Thursday, February 21, 2013

Deer trail in winter

Usually deer trails are not as well-worn or as visible as the one in today’s photo. Frequently the trails peter out within a few feet or disappear into a tangle that deer but not people can navigate. This one is the exception.

With snow gone, at least for the next 24 hours, the path deer take through the woods on their way to an open field stands out. In summer, undergrowth will make this trail as difficult to follow as most of them, and the only reason the path is so visible now is that a day or so of above-freezing temperatures allowed deer hooves to leave a muddy trace of their presence.

The woods are nearly uniformly brown right now. Even the moss on the stones of the old fence has taken on a faded look. Mosses are one of the earliest to brighten up in the spring, though, so when that happens I’ll know spring is truly upon me.

For now, winter’s grip is pretty tight, with snow and freezing rain expected tomorrow and over the weekend. In fact, February is shaping up as colder than normal by a few degrees. That’s the first month that’s been below normal for some time. Still, “normal” is only taken from the average of February temperatures for the past 30 years. When I look at February averages going back to World War II (and some even earlier dates), this year’s February is pretty average and not actually below normal. At least it’s not another month of warmer weather. I suppose I should be glad of that, however small a thing it is.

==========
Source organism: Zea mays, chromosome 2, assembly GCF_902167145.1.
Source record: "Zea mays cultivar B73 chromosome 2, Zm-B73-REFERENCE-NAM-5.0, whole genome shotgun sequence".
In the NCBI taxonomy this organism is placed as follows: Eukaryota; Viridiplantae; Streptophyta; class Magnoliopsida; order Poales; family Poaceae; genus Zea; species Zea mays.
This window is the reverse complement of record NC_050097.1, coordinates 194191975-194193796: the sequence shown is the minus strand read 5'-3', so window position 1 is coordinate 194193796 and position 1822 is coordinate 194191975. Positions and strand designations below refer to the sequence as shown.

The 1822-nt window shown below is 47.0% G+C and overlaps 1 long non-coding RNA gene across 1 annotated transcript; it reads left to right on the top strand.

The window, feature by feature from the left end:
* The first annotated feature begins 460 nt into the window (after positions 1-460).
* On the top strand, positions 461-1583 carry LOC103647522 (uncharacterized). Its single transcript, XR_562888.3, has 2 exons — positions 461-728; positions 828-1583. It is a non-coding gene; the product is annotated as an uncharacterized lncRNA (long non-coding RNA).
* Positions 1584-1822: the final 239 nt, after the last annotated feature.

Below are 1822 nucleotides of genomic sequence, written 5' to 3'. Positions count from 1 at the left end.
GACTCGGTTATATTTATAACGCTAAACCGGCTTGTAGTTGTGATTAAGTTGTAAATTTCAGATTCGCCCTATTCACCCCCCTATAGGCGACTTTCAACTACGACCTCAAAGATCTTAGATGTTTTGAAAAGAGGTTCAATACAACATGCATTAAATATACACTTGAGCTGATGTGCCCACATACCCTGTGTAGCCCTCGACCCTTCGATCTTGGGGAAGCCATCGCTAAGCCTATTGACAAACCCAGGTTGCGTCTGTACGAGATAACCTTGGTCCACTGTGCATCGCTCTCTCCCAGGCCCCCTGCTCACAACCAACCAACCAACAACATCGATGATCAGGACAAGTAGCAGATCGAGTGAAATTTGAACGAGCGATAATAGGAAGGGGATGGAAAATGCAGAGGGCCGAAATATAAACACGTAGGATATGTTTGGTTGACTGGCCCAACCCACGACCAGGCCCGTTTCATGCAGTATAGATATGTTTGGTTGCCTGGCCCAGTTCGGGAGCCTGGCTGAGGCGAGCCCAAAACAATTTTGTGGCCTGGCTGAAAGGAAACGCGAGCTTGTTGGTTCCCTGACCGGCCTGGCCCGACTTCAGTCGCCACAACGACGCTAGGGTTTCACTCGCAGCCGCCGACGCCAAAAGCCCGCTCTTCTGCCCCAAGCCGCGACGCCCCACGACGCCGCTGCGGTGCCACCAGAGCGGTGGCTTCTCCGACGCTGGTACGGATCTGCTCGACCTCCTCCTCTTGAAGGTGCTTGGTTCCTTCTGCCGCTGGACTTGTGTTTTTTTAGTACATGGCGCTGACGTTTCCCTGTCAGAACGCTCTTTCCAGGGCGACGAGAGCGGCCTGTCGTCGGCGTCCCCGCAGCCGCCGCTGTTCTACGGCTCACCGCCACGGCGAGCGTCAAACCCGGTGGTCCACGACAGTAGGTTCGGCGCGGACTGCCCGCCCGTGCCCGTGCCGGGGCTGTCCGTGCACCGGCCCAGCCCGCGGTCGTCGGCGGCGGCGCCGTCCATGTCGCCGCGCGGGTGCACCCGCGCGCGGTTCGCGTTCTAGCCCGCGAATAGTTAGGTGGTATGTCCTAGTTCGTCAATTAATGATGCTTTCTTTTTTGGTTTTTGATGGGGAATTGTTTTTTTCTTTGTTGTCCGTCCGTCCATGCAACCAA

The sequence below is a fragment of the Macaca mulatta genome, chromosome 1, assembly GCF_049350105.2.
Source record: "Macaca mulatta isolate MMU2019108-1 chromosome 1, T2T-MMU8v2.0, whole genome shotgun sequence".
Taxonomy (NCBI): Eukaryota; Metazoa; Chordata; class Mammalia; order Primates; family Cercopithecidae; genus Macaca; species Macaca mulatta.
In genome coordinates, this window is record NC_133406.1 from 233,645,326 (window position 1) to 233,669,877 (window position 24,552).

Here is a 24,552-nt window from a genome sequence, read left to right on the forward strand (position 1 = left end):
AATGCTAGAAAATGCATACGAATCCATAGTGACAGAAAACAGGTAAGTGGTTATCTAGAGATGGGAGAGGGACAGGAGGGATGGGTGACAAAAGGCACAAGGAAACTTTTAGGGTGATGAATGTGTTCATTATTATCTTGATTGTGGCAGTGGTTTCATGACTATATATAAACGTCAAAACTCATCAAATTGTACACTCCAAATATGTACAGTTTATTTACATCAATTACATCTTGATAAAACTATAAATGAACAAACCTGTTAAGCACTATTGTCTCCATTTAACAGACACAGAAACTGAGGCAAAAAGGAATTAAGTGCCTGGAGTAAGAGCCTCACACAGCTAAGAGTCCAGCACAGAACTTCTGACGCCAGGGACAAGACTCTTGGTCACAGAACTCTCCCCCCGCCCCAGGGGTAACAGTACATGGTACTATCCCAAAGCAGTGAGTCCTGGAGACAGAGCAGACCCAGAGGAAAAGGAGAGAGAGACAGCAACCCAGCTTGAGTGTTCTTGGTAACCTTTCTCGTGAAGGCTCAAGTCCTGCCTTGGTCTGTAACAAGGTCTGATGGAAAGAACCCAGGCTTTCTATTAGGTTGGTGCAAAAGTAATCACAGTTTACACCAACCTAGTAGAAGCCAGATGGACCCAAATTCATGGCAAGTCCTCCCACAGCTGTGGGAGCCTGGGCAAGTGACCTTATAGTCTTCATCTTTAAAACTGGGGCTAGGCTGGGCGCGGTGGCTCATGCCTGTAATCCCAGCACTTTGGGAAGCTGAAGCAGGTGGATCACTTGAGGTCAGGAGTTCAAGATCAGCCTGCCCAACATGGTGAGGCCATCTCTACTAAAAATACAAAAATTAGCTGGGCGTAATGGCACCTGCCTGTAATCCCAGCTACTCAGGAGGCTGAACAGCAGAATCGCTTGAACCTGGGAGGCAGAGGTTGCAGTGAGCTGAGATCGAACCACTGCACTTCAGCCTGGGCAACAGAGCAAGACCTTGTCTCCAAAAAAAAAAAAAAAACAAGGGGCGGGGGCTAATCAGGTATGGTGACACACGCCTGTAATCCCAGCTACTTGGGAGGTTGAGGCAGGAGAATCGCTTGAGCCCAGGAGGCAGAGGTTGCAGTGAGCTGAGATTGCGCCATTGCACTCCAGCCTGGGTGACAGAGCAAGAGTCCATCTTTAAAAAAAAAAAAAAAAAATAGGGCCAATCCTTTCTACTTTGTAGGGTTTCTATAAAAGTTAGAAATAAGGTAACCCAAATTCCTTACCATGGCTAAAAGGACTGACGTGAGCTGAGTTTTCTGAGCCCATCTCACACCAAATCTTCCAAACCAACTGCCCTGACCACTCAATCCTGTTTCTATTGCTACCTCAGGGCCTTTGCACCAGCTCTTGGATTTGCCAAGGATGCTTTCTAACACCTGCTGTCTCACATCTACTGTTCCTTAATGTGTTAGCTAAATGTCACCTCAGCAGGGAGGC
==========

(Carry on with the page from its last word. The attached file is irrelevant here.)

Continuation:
Scott said...

I just realized fairly recently that meteorologists were using the past 30 years as their ranges for "normal." I guess, in one sense, that's legitimate, but I'd prefer to have "normal" based on conditions reaching as far back as records exist. Then, we'll see just how abnormal our recent temperatures have been, I suspect. Heck--our records don't go back centuries, for goodness sake; we're lucky if we've got 100 years of data.

Carolyn H said...

Scott: I'm completely with you on this one. What's the point of having data for 100 years if you don't use it? And, by only using the last 30 years of info, it certainly hides the true impact of climate change over the long term.